Being in a band is such a personal thing and so intense, and the most important overriding part is knowing the other members are as passionate as you are about music, and knowing what aspirations they have. There's a lot of dealing with personalities involved and a lot of teamwork. I can be difficult myself sometimes, as I'm sure Bernard Butler will tell you, when I'm sitting there freaking out at 5:30 next morning because the fade out's two seconds too short! It's always been a kind of mystical process for me. That's the important thing that Morrissey and I have in common. We're very different as people, but in a band, it's not the background or the temperament that matters. We both studied records - like, I would always notice after hearing a record once if there was an extra chorus the next time I heard it.

As pretentious as it may sound, it became like a Heavenly entity. I was freaky man!

AD: The band name was inspired by Helena Blavatsky's "The Secret Doctrine". How spiritual a person are you?

JM: Oh I am an INCREDIBLY spiritual person man. I'm interested in things that fall loosely into a category that I suppose most people would term as esoteric. I mean, I'm not interested in many things outside of music, but I AM into things like theology and psychology and other things ending in "ogy". But I'm more interested in the way religion has affected not only the world but the PEOPLE of the world too. People like Karl Jung, Aldous Huxley and Madam Blavatsky are just fascinating.

AD: Talking about spiritual things, did you ever hear about the curse of Marc Bolan's car? I read this when I was about twelve so it's probably bullshit, but apparently the wheels of the car were sold and the bloke who bought them was also killed in a car crash. Then the frame of the car was supposed to have collapsed on someone while it was on display in a museum, killing them as well.

JM: No way, that's amazing. That's one cursed mini man!

AD: Yeah it's probably bollocks though...like I said I was only twelve! Anyway, moving on, you've been with your wife Angie for 21 years now. How did you handle the superstar status when it came, within your relationship?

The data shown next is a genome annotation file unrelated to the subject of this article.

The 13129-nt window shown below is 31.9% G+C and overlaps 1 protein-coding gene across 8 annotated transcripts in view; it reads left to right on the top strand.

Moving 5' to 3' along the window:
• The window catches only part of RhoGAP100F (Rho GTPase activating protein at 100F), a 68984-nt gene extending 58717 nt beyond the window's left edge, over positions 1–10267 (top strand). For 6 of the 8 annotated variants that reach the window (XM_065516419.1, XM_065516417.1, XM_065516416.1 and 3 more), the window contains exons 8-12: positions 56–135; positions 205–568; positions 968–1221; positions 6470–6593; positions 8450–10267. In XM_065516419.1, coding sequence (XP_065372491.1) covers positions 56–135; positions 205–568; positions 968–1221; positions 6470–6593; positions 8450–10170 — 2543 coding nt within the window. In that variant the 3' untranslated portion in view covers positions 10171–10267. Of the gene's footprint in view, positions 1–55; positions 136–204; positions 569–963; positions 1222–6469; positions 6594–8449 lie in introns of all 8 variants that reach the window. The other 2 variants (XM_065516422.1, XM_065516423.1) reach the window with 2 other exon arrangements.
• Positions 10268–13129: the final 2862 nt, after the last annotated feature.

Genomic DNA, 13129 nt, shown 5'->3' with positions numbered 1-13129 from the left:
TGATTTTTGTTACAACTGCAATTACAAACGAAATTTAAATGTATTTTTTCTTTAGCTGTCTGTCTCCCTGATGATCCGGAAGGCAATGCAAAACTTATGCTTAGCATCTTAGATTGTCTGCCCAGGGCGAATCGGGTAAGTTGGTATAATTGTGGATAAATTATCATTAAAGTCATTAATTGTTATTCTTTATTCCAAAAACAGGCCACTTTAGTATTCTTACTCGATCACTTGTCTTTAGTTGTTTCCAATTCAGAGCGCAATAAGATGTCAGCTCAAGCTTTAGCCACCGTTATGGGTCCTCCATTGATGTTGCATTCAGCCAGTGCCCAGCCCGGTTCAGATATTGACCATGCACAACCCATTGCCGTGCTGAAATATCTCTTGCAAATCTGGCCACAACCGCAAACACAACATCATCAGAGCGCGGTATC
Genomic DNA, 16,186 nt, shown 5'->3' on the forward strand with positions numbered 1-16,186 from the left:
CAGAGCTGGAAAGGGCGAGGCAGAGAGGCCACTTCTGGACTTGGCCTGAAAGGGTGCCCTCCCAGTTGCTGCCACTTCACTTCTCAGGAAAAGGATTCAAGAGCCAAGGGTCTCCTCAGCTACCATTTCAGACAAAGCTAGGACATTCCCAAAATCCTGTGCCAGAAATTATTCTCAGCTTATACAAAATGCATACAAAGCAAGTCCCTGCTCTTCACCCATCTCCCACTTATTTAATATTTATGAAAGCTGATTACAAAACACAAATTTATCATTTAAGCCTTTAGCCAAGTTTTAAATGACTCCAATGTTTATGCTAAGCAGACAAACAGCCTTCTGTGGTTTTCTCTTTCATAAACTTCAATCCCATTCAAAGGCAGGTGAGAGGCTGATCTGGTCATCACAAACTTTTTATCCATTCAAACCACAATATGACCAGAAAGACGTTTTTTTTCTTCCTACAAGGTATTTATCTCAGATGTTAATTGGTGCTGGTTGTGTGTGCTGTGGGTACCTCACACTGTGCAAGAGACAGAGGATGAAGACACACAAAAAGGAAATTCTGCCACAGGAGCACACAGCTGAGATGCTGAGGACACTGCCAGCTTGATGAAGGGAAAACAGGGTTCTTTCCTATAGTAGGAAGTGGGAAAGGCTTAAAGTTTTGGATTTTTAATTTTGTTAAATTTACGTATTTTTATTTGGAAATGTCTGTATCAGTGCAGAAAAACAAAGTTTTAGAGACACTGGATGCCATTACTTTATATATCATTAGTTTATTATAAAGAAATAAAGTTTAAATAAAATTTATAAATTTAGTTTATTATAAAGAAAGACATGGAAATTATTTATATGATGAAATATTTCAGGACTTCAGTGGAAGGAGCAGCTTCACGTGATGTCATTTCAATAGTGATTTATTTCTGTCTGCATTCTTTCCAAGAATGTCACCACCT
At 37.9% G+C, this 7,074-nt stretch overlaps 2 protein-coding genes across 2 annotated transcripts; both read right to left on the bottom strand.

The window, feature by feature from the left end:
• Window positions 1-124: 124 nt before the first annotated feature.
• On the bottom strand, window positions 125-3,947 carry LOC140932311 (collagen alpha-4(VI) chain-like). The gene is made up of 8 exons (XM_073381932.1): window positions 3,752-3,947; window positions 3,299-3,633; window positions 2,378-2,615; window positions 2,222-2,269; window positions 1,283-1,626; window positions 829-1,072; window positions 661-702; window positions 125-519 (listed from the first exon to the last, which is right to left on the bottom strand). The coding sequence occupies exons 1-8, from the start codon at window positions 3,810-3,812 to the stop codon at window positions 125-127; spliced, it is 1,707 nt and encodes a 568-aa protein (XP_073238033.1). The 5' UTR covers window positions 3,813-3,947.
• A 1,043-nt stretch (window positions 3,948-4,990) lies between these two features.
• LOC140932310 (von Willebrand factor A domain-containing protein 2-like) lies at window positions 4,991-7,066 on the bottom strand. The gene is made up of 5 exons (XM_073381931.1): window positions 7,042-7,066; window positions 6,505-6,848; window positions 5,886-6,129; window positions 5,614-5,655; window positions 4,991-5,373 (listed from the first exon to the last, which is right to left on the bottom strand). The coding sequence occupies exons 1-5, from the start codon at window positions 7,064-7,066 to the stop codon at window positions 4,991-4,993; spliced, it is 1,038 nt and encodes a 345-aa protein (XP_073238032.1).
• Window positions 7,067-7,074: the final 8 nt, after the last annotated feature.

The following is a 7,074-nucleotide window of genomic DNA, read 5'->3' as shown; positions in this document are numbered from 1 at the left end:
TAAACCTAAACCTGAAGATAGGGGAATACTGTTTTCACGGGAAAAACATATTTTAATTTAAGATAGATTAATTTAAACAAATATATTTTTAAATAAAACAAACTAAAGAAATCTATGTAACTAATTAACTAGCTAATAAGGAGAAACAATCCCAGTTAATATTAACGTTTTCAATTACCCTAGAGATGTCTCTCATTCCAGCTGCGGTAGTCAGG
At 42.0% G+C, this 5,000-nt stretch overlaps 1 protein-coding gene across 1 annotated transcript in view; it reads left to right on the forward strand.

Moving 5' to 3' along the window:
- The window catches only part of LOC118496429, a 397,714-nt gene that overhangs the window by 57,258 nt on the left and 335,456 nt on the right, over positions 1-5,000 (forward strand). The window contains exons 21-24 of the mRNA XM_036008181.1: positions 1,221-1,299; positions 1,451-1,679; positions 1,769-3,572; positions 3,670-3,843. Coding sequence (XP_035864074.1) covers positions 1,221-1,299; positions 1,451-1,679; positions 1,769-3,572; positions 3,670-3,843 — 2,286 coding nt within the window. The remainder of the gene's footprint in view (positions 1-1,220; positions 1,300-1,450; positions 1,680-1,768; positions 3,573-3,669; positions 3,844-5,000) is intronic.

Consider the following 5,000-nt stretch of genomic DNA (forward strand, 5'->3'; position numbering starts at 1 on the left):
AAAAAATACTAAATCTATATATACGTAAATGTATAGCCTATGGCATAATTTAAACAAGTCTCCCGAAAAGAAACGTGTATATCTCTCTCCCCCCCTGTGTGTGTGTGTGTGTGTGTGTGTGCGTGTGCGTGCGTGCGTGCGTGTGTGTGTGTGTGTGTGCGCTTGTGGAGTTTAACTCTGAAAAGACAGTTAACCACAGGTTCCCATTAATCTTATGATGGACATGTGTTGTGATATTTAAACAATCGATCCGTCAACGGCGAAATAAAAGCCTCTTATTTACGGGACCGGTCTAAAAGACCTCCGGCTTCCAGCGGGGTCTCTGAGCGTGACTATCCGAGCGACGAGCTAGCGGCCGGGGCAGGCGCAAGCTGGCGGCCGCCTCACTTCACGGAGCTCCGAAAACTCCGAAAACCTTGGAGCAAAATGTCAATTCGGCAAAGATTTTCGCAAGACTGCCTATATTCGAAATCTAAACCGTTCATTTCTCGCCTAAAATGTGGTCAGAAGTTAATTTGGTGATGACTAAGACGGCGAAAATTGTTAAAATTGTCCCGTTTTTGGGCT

JM: I was really young then, and I think if you asked most of my mates, they'd say that she was the one thing that stopped me going nuts. The Smiths were without a manager at that time and to have that kind of success so quickly - and it really DID come quickly - and to sustain that success for 5 or 6 years was pretty weird to deal with. It is a young age for dreams to come true, but I have to say that if ever a l9 year old was ready for it, it was me. I'm not blase though, and if I read interviews from that time I don't really recognise that person from when I was a youngster. I don't know - I suppose emotionally and psychologically if I'd been a few years older I would have handled it better, but I knew the score you know? I'd been working to support different bands I'd been in and I knew the score with working, drugs and the whole scene, and that helped.

AD: I'm 31 and still trying to make it in a band. Is there any hope for me at that age?

JM: Oh yeah man! There's still hope. Things have changed since the late eighties. People of my generation grew up under the shadow of punk rock, which was fiercely political, and there'd been nothing like it before or since. Whereas now you can buy a hook with the last 35 years of history and that's just what all music becomes in the end...and if you lived through them, the parameters of punk were really brutal. It all changes after 10-15 years and the times have gone where you had to be under 25 to get anywhere. Actually, it seems that few people under 25 are trying to do anything challenging anymore and it's been left to the older artists to do the experimenting. People like Radiohead and the Pet Shop Boys.

AD: You recently played at Bolton Wanderers' Reebok Stadium. So what are the chance of you playing at Filbert Street?

JM: Ha, we'll play in the canteen maybe, depending how the record does. Mind you, if you don't get your shit together soon I might be playing in your midfield! What's going on there?!!

Playing Bolton was just one fantastic weekend, and it was great just to be performing on such a big scale again. I saw people there I hadn't seen since '85. I felt like I was on "This Is Your Life".

AD: Finally, what did you think of Liam Gallagher's latest comment that Victoria Beckham "can't chew gum and walk in a straight line at the same time"?

JM: Really? Well let me tell you something. I've seen Liam drunk, and he has trouble just chewing gum!!

And at around about that point we are asked to wind down the interview, seeing as I have overrun my allocated time by about 15 minutes.  The thing is, talking to Johnny Marr in an interview is just like talking to him over a pint down your local boozer and it's easy to get carried away.

Shame we had to end the conversation when we did. I had about 15 questions left to ask. So I suppose I started something I couldn't finish. Bugger, there I go again. If I'm not careful, I'm going to end up writing letters to Richard Whiteley using hilarious puns about Countdown.

The Last Ride by The Healers is out now in any half decent record shop.

Interview by Tone E

Healers Website